# Difference Between Dispersion and Skewness

In statistics, measures of central tendency such as mean, median, and mode provide information on the central value of a dataset. However, these measures do not provide complete information on the distribution of the dataset. Two important statistical measures that complement measures of central tendency are dispersion and skewness.

## What is Dispersion?

Dispersion is a statistical term that measures the spread or variability of a dataset. It is a measure of how much the data points in a dataset deviate from the central value or mean. In other words, it measures how much the data points are scattered around the central value. Dispersion can be measured using several statistical measures, including range, variance, standard deviation, and interquartile range.

Table 1: Dispersion Measures

Measure Formula
Range Maximum value - Minimum value
Variance (Σ(xi - μ)^2) / n
Standard Deviation √(Σ(xi - μ)^2 / n)
Interquartile Range Q3 - Q1

Where:

• xi is the ith data point
• μ is the mean
• n is the number of data points
• Q1 is the first quartile (25th percentile)
• Q3 is the third quartile (75th percentile)

## What is Skewness?

Skewness is a statistical term that measures the asymmetry of a dataset. It measures how much a dataset deviates from a normal distribution or symmetrical bell curve. A dataset can be skewed to the left (negative skewness) or skewed to the right (positive skewness). A dataset that is symmetrical has zero skewness.

Table 2: Types of Skewness

Type Skewness
Negative Skewness Mean < Median
Positive Skewness Mean > Median
Zero Skewness Mean = Median

## What is the Difference between Dispersion and Skewness?

Dispersion and skewness are both important statistical measures that provide information about the distribution of a dataset. However, there are some key differences between them.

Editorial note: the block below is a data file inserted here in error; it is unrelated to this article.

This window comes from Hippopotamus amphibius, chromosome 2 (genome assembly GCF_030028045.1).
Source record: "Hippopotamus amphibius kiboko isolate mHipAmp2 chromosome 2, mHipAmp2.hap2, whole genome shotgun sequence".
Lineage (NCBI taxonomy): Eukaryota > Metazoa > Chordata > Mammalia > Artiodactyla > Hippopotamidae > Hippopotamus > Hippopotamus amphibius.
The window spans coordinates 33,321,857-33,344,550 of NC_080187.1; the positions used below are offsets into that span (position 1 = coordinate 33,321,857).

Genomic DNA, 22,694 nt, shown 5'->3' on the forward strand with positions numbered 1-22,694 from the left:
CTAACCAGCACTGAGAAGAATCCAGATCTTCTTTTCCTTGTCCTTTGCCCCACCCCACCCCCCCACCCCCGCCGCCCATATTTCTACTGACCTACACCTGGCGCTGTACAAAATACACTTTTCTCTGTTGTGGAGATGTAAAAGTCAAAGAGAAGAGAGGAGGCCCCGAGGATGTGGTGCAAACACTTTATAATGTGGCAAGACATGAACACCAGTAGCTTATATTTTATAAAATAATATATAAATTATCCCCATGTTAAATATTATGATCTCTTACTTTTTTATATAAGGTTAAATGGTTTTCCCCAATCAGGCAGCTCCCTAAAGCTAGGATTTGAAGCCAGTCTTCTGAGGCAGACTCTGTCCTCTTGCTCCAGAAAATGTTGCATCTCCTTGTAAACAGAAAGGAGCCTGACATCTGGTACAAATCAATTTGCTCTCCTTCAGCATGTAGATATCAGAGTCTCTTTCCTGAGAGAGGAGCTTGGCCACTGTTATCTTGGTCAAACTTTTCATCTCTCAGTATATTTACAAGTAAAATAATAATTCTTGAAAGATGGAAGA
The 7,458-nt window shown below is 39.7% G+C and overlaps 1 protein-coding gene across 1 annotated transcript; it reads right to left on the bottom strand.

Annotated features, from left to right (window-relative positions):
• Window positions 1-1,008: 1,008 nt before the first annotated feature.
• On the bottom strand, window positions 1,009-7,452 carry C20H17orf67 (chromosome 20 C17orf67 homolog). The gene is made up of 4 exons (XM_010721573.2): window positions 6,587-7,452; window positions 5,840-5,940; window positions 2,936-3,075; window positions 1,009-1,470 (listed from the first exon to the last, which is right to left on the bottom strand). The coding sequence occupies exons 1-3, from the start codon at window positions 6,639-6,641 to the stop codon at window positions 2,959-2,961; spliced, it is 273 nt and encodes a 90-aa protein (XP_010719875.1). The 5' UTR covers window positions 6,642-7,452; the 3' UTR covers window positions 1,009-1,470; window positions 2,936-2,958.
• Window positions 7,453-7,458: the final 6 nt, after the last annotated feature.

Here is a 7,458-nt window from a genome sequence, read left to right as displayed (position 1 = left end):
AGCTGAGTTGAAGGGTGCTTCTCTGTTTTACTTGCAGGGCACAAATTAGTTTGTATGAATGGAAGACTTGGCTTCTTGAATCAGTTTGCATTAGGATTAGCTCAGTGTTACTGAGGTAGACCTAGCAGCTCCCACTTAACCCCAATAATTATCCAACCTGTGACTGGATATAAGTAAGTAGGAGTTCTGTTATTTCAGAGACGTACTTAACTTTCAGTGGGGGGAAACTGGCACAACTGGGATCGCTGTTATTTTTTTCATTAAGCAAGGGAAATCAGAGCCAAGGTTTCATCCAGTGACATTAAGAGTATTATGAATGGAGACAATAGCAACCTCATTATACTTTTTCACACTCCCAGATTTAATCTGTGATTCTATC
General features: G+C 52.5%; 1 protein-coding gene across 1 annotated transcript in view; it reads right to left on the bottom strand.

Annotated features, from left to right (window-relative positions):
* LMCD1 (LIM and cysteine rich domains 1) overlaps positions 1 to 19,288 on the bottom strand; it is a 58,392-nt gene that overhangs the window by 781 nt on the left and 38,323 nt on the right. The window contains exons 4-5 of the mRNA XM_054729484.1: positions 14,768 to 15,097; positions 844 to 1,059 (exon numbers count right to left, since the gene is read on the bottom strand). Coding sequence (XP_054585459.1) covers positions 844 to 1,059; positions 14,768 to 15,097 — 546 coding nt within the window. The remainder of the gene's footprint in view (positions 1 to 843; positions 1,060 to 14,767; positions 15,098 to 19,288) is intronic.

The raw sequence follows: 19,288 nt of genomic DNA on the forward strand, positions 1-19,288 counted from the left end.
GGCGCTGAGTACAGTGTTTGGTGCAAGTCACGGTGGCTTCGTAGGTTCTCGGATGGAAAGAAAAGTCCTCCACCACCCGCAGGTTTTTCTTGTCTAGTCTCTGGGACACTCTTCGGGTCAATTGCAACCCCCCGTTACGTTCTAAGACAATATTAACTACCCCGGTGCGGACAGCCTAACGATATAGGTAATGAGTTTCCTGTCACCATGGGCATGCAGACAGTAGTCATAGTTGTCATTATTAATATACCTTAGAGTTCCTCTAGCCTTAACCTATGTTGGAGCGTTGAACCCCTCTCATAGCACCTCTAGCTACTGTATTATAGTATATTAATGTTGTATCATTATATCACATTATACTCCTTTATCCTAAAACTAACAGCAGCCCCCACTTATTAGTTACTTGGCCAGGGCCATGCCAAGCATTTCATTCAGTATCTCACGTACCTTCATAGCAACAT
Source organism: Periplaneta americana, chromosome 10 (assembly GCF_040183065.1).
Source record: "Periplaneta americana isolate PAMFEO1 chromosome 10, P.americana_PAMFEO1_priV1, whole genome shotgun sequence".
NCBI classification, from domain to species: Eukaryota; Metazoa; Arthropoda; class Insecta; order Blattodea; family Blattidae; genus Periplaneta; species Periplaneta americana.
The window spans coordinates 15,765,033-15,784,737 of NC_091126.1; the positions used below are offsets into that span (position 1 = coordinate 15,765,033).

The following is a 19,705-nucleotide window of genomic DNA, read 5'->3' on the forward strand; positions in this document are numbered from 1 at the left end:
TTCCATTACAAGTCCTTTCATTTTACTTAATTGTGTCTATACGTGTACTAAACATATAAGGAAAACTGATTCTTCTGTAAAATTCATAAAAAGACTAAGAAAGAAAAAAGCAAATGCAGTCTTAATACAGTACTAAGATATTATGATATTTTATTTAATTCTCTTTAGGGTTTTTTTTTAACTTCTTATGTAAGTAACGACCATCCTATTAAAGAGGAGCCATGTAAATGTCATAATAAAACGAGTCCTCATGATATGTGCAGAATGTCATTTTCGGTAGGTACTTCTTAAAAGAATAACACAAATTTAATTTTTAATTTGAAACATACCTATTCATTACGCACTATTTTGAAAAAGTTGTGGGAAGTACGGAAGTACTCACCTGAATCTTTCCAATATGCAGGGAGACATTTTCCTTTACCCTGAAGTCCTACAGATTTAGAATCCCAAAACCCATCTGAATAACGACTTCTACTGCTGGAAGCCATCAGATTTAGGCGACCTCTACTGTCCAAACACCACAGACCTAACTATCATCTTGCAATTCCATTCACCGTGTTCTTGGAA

Dispersion measures the spread or variability of a dataset, while skewness measures the asymmetry of a dataset. Dispersion can be measured using a variety of measures such as range, variance, standard deviation, and interquartile range. On the other hand, skewness is typically measured using the mean and median.

Another difference between dispersion and skewness is what they reveal about the data. Dispersion provides information on the variability and reliability of the data, while skewness provides information on the shape of the distribution. Specifically, skewness measures the extent to which a distribution is skewed to the left or right.

Finally, it is worth noting that dispersion and skewness can be influenced by outliers or extreme values in the dataset. This is particularly important to keep in mind when interpreting the results of these measures. Outliers can significantly increase the dispersion and skewness, which may not accurately represent the variability and shape of the rest of the data.

While dispersion and skewness are both important measures for understanding the distribution of a dataset, they differ in what they reveal about the data and how they are measured. Dispersion measures the spread or variability of a dataset, while skewness measures the asymmetry of a dataset.

## Relationship between Dispersion and Skewness